Original Article

Heredity (2001) 86, 694–702; doi:10.1046/j.1365-2540.2001.00890.x

Fecundity of transgenic wild–crop hybrids of Cucurbita pepo (Cucurbitaceae): implications for crop-to-wild gene flow

Lawrence J Spencer1 and Allison A Snow1

1Department of Evolution, Ecology, and Organismal Biology, Ohio State University, 1735 Neil Avenue, Columbus, OH 43210-1293, USA

Correspondence: Lawrence J Spencer, E-mail: spencer.120@osu.edu

Received 25 September 2000; Accepted 26 February 2001.



Hybridization between crops and their weedy or wild relatives is an area of concern because the widespread use of genetically engineered crops may allow novel, beneficial transgenes to enter nearby populations. We compared fitness components of wild Cucurbita pepo from Arkansas, USA, with wild–crop hybrids derived from yellow squash (a cultivar of C. pepo with transgenic resistance to two viruses). Wild and hybrid progeny were grown in agricultural fields in Arkansas (1996–98) and Ohio (1996) in six similar experiments. Cross types (wild and hybrid) did not differ significantly in seedling survival, which exceeded 85% in all cases. In Ohio, where more detailed observations were made, hybrid plants produced 41% as many male flowers, 21% as many female flowers, and 28% as many seeds as wild plants. At all sites, flowering periods of the two cross types overlapped extensively. Putative virus symptoms were more common in wild plants than in hybrids. Lifetime fecundity varied considerably among sites and years. The average fecundity of hybrids ranged from 453 to 4497 seeds per plant and represented 15% – 53% of the numbers of seeds produced by wild plants in the same experiments. These results suggest that the F1 generation does not represent a strong barrier to the introgression of neutral or beneficial crop genes into free-living populations of C. pepo.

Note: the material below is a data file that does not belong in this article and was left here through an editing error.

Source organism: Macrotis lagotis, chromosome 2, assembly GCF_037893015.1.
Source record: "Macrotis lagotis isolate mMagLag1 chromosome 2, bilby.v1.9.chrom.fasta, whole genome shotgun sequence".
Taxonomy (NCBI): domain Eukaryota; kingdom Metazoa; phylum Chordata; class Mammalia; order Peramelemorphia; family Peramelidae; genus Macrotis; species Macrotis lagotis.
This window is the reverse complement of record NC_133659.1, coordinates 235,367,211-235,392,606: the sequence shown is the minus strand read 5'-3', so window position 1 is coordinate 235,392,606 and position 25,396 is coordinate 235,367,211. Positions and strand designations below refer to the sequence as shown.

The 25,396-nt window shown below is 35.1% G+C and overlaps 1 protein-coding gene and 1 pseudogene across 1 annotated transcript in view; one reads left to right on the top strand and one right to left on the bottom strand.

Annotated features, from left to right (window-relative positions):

Cucurbita pepo, fecundity, gene flow, squash, transgenic, wild–crop hybridization



Small (1984) hypothesized that weeds owe much of their evolutionary success to hybridization with other varieties and species, including domesticated relatives. Crops such as rice, sunflower, oilseed rape, squash, sorghum, sugar beet, and carrot are known to hybridize with wild and/or weedy relatives (e.g. Snow & Morán Palma, 1997; Ellstrand et al., 1999). However, the potential benefits of crop genes to populations of wild relatives are not known. Many domestic traits do not afford any known benefit to wild plants and some, such as lack of seed shattering, may be detrimental (e.g. Small, 1984; Van Gaal et al., 1998). Evidence for benefits of crop-to-wild gene flow is becoming more clear, but is often sketchy since it is only recently that many studies have concentrated on this process (see Snow et al., 1998; Ellstrand et al., 1999).

A great deal of interest in wild–crop hybridization has been generated by the development of genetically engineered cultivars with resistance traits that may benefit wild or weedy relatives. For example, Jørgensen & Andersen (1994) showed that Brassica napus (oilseed rape, 2n=38) and B. campestris (a weedy relative, 2n=20) spontaneously hybridize in the field, even though artificial crosses between the two species were often unsuccessful. In another crop–weed system, Arriola & Ellstrand (1996, 1997) demonstrated that gene flow can occur naturally between the annual crop Sorghum bicolor and johnson grass (S. halepense), a widespread perennial weed. Interspecific hybrids did not differ from johnson grass in several fitness parameters, suggesting that there is no apparent barrier to prevent neutral or beneficial crop genes from moving into populations of the weed. In some cases, F1 progeny may be even more vigorous than their wild parents, as reported in rice (Langevin et al., 1990) and radish (Klinger & Ellstrand, 1994). Although these studies suggest that hybridization between wild and crop relatives is very likely, other crop–weed complexes exhibit stronger barriers to gene flow and introgression (e.g. Renno et al., 1997; Zemetra et al., 1998; Jiang et al., 2000).